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Monday, 6 July 2015

Helping addicts that have hurt you

Daf Yomi Nedarim 43

The free loan society was in a quandary.  They had before them an application for a loan from Graham, the former shul treasurer.  Graham had previously embezzled thousands of dollars from the community to support his gambling addiction.  Should they grant him the loan?  Obviously he was still mishandling his finances.  Why should they support someone who was in the pits through no fault of anyone but himself?

If one vowed to abstain from deriving benefit from his friend, but then had nothing to eat, the friend may go to the shopkeeper and say, ‘So-and-so has vowed abstinence from me and I don’t know what to do.’  The shopkeeper then takes the hint and gives food to the one who made the vow and then takes payment from the other fellow.   Similarly, if he lacked the means to have his house rebuilt, or his fence repaired, or his field reaped, the fellow may go to labourers and say, ‘So-and-so vowed abstinence from me and I don’t know what to do.’  They should take the hint and do the work and then collect payment from that fellow. 

Sometimes people make bad decisions in life.  They find themselves in terrible situations and they have nobody to blame but themselves.  But that doesn’t mean you shouldn’t help them.

On their way down the spiral, they may have even hurt you in the process.  The message of the Talmud is that you must help no matter what.  The easiest solution to the Talmud’s problem would be for the one who vowed abstinence to simply have his vow annulled.  But, despite having nothing to eat, he stubbornly refuses to admit his mistake.  The fellow he vowed to have nothing to do with could hardly be faulted for walking away from the problem.  After all, he was the object of the vower’s contempt!  Instead, he goes and finds creative ways to help the vower out of his self-made mess!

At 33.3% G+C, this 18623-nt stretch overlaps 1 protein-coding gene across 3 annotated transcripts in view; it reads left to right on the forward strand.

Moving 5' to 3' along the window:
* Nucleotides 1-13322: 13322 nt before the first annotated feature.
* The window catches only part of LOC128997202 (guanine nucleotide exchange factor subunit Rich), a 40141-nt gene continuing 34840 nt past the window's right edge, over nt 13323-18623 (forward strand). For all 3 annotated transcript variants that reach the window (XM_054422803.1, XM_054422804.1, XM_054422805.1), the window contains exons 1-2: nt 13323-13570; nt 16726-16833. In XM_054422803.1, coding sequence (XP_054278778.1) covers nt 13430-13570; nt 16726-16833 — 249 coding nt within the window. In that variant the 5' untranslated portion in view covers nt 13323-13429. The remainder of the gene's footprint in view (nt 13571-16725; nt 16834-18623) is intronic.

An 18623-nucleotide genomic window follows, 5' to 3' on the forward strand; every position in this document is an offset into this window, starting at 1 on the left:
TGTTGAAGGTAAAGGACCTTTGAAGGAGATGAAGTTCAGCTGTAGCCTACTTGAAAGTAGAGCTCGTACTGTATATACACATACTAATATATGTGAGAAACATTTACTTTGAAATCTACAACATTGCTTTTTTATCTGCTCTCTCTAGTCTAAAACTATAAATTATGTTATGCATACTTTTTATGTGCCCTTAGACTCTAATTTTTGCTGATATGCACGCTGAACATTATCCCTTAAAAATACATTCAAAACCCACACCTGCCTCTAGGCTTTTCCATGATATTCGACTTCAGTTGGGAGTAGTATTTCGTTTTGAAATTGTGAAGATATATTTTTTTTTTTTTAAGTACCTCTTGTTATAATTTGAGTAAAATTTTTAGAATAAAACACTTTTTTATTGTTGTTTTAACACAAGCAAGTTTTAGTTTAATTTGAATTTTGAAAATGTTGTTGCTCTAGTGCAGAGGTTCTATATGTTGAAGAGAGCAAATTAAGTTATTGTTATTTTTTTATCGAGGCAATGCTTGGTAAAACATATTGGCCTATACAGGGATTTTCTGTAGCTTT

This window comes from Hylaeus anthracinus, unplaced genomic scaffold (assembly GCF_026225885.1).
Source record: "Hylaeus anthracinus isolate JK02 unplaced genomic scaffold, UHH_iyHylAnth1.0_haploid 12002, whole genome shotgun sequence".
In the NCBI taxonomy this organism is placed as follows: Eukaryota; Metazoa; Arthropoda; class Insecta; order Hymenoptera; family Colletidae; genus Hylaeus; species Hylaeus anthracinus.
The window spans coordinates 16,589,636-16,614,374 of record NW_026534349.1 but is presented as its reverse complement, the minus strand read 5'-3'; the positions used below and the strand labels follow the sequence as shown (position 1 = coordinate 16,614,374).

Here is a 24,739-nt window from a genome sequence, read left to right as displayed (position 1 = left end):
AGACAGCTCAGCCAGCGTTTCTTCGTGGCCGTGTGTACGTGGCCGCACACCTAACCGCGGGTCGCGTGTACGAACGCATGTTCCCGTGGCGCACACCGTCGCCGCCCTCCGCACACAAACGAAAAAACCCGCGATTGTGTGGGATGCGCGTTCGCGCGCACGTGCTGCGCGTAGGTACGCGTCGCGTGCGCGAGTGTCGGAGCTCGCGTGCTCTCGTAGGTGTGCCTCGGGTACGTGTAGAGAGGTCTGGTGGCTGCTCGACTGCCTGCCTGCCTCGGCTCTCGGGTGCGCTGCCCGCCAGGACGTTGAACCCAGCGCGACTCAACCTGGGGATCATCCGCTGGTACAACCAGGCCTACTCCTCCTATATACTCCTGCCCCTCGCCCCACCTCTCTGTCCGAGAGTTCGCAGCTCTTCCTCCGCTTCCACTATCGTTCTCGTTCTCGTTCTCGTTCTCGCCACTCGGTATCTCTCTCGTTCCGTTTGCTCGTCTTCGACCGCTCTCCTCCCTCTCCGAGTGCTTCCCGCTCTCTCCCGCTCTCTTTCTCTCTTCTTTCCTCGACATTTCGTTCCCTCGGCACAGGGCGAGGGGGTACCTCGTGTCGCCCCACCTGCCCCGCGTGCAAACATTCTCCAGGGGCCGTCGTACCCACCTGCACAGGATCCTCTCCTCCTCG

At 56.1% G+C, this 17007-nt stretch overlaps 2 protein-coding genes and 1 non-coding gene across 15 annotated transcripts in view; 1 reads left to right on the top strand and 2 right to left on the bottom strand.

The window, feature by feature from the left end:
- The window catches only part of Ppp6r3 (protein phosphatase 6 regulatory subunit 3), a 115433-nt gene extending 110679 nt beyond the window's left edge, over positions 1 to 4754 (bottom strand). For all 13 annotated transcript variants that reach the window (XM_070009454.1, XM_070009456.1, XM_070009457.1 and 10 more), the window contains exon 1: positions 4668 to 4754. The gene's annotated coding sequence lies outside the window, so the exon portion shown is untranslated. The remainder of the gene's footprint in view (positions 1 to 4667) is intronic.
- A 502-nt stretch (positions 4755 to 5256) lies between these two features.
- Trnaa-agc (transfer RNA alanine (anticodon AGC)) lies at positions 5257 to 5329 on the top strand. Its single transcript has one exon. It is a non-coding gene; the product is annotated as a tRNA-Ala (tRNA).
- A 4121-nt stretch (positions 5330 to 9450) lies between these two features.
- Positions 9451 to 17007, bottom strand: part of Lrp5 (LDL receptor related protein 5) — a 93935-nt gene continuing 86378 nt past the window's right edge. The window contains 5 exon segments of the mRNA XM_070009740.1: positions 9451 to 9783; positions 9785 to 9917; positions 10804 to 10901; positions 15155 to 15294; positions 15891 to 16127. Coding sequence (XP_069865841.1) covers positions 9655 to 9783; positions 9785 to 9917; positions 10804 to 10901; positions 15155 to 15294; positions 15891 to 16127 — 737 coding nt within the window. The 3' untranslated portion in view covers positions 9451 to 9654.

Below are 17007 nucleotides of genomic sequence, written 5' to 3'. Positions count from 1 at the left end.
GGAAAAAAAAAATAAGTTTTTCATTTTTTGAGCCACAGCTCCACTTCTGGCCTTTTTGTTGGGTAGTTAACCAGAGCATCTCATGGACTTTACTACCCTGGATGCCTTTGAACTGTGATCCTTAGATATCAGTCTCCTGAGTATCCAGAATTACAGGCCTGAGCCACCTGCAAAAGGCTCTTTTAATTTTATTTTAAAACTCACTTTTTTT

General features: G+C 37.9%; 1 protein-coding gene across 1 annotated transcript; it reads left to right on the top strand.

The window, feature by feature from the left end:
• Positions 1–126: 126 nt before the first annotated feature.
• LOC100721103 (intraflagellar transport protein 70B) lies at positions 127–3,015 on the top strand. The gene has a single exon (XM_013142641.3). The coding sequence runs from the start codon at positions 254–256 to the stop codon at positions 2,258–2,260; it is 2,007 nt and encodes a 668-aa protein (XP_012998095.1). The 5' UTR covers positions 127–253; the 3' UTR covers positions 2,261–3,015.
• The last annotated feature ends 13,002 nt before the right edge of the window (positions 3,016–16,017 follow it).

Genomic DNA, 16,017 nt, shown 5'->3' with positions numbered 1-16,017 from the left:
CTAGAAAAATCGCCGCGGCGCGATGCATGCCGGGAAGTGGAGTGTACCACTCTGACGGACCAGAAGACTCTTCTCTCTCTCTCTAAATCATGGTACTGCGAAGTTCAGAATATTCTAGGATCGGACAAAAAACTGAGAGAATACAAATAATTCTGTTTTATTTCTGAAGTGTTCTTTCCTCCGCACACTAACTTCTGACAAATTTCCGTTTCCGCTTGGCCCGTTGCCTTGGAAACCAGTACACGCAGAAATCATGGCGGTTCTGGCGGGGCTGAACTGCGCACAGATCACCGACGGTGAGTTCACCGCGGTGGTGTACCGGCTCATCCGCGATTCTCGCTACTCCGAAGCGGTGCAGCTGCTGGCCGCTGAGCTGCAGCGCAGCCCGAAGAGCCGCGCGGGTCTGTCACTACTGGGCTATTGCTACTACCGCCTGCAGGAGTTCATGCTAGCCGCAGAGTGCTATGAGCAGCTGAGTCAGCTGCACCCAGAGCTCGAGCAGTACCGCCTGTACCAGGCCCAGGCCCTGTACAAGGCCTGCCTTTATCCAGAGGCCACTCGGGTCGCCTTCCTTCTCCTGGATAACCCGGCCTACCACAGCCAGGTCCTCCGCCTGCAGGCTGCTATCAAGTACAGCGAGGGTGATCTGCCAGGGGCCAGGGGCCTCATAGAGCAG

You may have suffered at the hands of someone in your life who made bad judgments.  Maybe she has a gambling problem.  Maybe he has a drinking problem.  And you think, ‘Why should I help them, after the way I’ve been treated?  And they continue to be stubborn and refuse help!’  The lesson of the Talmud is that you must find creative ways to continue to help this person who is stuck in a rut.  If you turn your back on them, who knows what might happen to them?  You might not be able to help them directly – sometimes that is just too painful – so find a third party to be the intermediary to assist them.

Sometimes the people we love make terrible choices in life.  And we are tempted to turn our backs on them, especially given all the hurt they’ve caused us.  May you merit the strength to be there to assist them through the most difficult times, whether or not they appreciate everything you are doing for them!